Enduring Power of Attorney
Can we help you?
Enduring power of attorney (financial)
Maintaining financial control of your life is all-important, but sometimes things happen to lessen that control. It may be as simple as being unable to attend to your finances because you are overseas, or something more serious like a mental illness or dementia. Either way, organising an enduring power of attorney is a smart way to control your financial and legal affairs when you aren’t in a position to make decisions yourself.
A legal and financial life planner
An enduring power of attorney is a life planning tool that lets you, the donor, choose someone as an attorney to decide financial and legal matters for you – such as managing your banking and income, paying bills, signing contracts or handling your assets. While you retain capacity, your attorney must act in accordance with your directions and wishes. It also provides you with ongoing control that continues even if you lose your legal capacity*. But remember, an enduring power of attorney (financial) can’t be used for making medical treatment or guardianship decisions. For more information about these powers, contact the office of the public advocate. *Legal capacity, or capacity, means you understand the main consequences of a decision, can take responsibility for making a choice based on the risks and benefits important to you. See your lawyer if you aren’t sure whether you have legal capacity.
Why arrange an enduring power of attorney (financial)?
None of us know what the future holds. Having an enduring power of attorney provides peace of mind in relation to financial and legal matters, by anticipating unforeseen circumstances. For example, you may be in a car accident that leaves you unable to talk, write or make important decisions. Without having an enduring power of attorney in place, even something as simple as paying a bill may become difficult and the consequences could overwhelm you, your family and friends.
Maintaining control of an enduring power of attorney (financial)
If you lose legal capacity without an enduring power of attorney in place, someone acting in your best interests, such as a family member or the public advocate, would have to apply to the Victorian Civil and Administrative Tribunal (VCAT) to appoint someone with the legal authority to make decisions for you. This may result in VCAT appointing an independent third party to manage your affairs, in order to avoid conflict amongst family and friends. Organising an enduring power of attorney ahead of time can avoid this situation and ensure legal and financial decisions are made in your best interests by someone you have chosen yourself.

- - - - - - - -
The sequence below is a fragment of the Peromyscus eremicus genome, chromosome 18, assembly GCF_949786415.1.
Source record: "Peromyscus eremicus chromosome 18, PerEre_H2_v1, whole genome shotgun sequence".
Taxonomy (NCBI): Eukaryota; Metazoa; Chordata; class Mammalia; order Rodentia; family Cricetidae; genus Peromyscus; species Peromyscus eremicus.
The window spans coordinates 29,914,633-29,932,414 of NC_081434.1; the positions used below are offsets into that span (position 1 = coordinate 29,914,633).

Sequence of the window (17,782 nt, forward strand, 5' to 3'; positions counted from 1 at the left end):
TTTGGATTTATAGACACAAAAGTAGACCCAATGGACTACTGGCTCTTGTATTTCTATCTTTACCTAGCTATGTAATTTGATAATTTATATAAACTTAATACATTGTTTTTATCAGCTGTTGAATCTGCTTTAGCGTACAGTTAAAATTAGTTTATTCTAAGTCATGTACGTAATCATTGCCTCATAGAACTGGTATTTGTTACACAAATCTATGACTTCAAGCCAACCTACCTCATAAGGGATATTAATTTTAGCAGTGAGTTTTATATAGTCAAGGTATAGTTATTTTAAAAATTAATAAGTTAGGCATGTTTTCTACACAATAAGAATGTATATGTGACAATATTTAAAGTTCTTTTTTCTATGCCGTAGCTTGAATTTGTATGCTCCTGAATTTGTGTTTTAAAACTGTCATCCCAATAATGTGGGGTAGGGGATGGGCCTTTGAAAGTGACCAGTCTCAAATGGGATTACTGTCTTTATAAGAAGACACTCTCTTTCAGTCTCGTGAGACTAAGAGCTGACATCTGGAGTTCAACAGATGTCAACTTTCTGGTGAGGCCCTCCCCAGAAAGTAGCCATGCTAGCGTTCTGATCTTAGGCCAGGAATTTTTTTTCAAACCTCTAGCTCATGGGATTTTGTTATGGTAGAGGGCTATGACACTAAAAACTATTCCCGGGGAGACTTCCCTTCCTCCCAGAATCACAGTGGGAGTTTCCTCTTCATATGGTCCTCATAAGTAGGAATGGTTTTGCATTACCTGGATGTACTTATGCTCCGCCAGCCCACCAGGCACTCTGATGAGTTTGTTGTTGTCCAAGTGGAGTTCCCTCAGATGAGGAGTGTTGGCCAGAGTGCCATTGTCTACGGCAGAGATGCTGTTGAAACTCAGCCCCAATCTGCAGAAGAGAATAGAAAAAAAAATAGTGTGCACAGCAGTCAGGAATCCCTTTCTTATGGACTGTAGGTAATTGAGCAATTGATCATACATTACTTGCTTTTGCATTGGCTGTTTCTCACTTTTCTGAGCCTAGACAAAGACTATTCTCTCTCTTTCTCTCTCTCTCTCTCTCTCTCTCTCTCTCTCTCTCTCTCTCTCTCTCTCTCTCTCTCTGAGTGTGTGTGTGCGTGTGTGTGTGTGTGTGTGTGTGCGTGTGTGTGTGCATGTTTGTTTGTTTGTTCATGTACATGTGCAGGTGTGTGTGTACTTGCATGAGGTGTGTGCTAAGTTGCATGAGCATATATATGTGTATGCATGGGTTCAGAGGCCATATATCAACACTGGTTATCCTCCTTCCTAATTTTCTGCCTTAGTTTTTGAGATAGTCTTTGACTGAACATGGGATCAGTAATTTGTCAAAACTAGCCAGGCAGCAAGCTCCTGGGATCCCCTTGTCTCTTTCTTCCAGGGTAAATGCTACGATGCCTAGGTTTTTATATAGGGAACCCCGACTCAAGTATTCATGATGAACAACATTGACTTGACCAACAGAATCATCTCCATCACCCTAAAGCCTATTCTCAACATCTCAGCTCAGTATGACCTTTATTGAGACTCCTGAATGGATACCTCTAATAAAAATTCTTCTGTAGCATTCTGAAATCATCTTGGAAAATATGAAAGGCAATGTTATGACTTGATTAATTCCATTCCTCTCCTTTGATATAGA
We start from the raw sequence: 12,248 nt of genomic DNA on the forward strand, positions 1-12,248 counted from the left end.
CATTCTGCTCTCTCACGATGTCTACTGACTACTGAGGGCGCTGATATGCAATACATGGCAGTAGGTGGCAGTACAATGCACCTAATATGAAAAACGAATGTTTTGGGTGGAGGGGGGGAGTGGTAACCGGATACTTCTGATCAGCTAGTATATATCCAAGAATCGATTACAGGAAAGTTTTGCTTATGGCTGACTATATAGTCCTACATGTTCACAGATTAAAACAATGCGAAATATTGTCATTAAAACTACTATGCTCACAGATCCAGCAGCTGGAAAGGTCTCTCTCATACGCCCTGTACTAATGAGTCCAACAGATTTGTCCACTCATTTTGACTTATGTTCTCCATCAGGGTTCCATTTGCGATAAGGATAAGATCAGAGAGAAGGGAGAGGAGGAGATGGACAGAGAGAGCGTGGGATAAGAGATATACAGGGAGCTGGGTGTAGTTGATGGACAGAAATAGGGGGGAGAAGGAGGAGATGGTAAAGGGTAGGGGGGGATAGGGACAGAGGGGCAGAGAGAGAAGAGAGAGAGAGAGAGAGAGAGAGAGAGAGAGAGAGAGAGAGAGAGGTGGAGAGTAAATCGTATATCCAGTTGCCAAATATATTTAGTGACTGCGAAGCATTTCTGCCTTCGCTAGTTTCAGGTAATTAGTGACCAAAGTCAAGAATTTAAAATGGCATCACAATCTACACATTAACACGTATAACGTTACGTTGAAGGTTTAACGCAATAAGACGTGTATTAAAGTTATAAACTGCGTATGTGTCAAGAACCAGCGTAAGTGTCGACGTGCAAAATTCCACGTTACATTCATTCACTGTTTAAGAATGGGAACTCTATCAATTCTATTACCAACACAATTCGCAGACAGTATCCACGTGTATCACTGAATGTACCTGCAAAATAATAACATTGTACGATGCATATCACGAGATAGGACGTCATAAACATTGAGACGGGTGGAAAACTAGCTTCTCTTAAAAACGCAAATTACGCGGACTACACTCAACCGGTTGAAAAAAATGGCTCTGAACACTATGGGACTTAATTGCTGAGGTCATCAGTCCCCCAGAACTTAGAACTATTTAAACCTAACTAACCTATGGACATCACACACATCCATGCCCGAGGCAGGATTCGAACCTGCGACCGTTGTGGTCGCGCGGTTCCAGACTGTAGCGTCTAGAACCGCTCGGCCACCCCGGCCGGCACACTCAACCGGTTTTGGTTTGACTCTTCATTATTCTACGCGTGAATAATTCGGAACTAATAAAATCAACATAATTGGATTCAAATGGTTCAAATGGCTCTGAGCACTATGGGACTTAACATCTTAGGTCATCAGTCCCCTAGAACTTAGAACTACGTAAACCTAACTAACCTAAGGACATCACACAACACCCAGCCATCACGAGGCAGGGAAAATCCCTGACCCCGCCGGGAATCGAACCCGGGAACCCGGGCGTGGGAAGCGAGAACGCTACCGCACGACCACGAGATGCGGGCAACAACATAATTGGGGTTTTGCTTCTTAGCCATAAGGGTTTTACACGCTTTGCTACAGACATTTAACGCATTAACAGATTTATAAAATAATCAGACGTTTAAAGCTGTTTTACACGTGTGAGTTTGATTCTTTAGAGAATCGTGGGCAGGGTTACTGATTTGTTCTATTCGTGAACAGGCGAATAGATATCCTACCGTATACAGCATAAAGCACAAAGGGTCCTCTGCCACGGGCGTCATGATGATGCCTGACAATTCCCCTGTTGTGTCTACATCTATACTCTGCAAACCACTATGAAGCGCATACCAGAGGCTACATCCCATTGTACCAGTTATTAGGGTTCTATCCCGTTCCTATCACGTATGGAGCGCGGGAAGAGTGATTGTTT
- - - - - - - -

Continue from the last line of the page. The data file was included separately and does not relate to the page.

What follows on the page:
Who can appoint an attorney?
You can appoint an attorney if you are over 18 years of age and understand what you are doing by making the appointment. This means you understand the powers your attorney will have, the decisions they will be allowed to make and when and how they will be able to exercise their powers. It also means that you appreciate the effect your attorney’s actions may have on you and things important to you, as well as your options to cancel or change the arrangement in future. If you don’t have sufficient capacity, the guardianship list of VCAT can appoint an administrator to make financial and legal decisions for you.
Choosing your attorney – make the right choice
It is extremely important to choose your attorney carefully because he or she will assume financial and legal decision-making responsibilities on your behalf, either immediately or whenever you have specified – such as when you go overseas or lose legal capacity. Whether the person you are considering is a family member or a close friend, they must be someone competent whom you trust and respect and who feels similarly towards you. Essentially, you want your attorney to look after you the way you would look after yourself. You must also be sure that they are prepared to take on the role as your attorney, and that they fully understand your future needs and expectations. To ensure this, and because our opinions and priorities may change over time, it is a good idea to talk about important matters with them on a regular basis. Remember that once the power to make a decision begins, your attorney will have fully control over that decision unless you have clearly spelt out limitations on that power in your enduring power of attorney form.
Who can be my attorney?
When appointing your attorney it is important to remember that you must be over 18 years of age and have legal capacity. You can choose to appoint any person or organisation, as long as they agree to take on the role. An attorney should be someone you trust to manage your affairs and who will respect your best interests. You may decide to appoint more than one person as your attorney. In this case, their power can be exercised in different ways: